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an early occasion to express to Judge Crabitès the appreciation of the Department for his continued helpfulness and advice.

The Department cannot, of course, acquiesce in the reply of the Egyptian Minister for Foreign Affairs to your note of March 3, 1931. On the contrary, since the Department is convinced that the right of the United States with respect to representation on the Mixed Courts of Egypt is equal to that of any of the principal capitulatory Powers, it desires that every proper effort be made with a view to insuring the due recognition of that right, subject to the qualification hereinafter indicated growing out of the special interest of Great Britain in Egypt. The Department, however, concurs in your suggestion that before any further communication on the subject is addressed to the Egyptian Government an effort should be made to enlist the support of the Residency in favor of the position of this Government.

It is realized that such support probably could not be obtained if the British authorities felt any apprehension that the position of the United States might indicate an intention on the part of this Government to question the preponderance of British representation on the Mixed Courts. You are, therefore, authorized to request an audience with the High Commissioner and to advise him, informally and orally, that the American position involves no such intention but contemplates American representation on the Courts equal to that of the principal capitulatory Powers other than Great Britain. At the same time you should express the hope that the High Commissioner will use his good offices with a view to insuring the due recognition of the position of the United States and preventing a further departure from the principle of equality of representation on the Mixed Courts. In this connection you will point out the importance which this Government attaches to the appointment of another American judge prior to the appointment of any additional non-British judges.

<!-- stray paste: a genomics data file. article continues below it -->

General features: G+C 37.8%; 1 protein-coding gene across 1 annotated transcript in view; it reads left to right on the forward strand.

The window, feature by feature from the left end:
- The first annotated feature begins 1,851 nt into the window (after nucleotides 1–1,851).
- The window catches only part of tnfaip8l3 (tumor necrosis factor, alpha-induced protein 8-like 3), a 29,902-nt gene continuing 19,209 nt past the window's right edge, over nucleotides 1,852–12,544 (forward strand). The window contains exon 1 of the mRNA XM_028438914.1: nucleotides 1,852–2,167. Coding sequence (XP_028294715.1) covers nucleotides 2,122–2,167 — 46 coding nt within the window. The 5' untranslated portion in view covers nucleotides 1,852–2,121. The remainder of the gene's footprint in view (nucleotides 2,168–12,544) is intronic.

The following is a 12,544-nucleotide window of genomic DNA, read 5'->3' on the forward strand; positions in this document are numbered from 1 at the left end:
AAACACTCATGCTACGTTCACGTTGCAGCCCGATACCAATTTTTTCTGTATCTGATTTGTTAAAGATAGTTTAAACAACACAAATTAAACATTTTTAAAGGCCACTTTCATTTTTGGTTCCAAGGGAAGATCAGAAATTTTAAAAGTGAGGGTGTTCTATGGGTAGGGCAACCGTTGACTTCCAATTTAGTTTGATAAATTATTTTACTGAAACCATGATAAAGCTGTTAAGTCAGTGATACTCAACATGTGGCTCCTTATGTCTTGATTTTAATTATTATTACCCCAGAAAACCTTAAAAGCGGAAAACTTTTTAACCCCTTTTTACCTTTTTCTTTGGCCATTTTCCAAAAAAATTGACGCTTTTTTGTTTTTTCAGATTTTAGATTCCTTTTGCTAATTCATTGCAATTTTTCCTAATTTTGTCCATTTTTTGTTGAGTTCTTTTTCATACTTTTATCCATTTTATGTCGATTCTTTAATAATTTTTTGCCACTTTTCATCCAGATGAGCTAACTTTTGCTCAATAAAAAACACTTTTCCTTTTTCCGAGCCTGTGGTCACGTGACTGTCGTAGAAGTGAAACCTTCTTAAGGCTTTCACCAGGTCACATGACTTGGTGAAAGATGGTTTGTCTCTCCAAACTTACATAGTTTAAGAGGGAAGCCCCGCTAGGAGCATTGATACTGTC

In view of the possible transfer to the Mixed Courts of crimina] jurisdiction over capitulatory nationals, you will doubtless also find it advisable, during the course of your conversations, to allude to the evident desirability, from the point of view of British as well as American interests, of increasing the representation on the Mixed Courts of countries whose systems of law are based upon or developed from the English Common Law.

If you consider it desirable you may furnish the High Commissioner with copies of such of the correspondence exchanged with the Egyptian authorities on this subject as have not previously been made available to the Residency. In order that the British Foreign Office may be informed of the views of this Government on this question a copy of this instruction, as well as copies of your despatch under acknowledgment and of other pertinent documents, is being transmitted to the Embassy at London. At the same time the Embassy is being instructed to acquaint the Foreign Office with the essential circumstances which have made it appear desirable to bring this matter again to the attention of the Residency. You may, if you consider it advisable, inform the High Commissioner of these facts.

Upon receipt from the High Commissioner of a reply to your request for his support in this matter it is desired that you inform the Department by telegraph of the substance thereof together with your suggestions as to the character which further representations to the Egyptian Government should assume. Very truly yours,

For the Secretary of State:



The Chargé in Great Britain (Atherton) to the Secretary of State No. 2395

LONDON, November 16, 1931.

[Received November 28.] SIR:I have the honor to refer to the Department's instruction No. 980 of November 5, 1931,15 with respect to United States representation on the Mixed Courts of Egypt, and to state that, in compliance with the Department's instruction, an appointment was sought to discuss this question with the Foreign Office, when it was suggested that the question should be taken up directly between the Embassy and Mr. Peterson, head of the Division of Egyptian Affairs.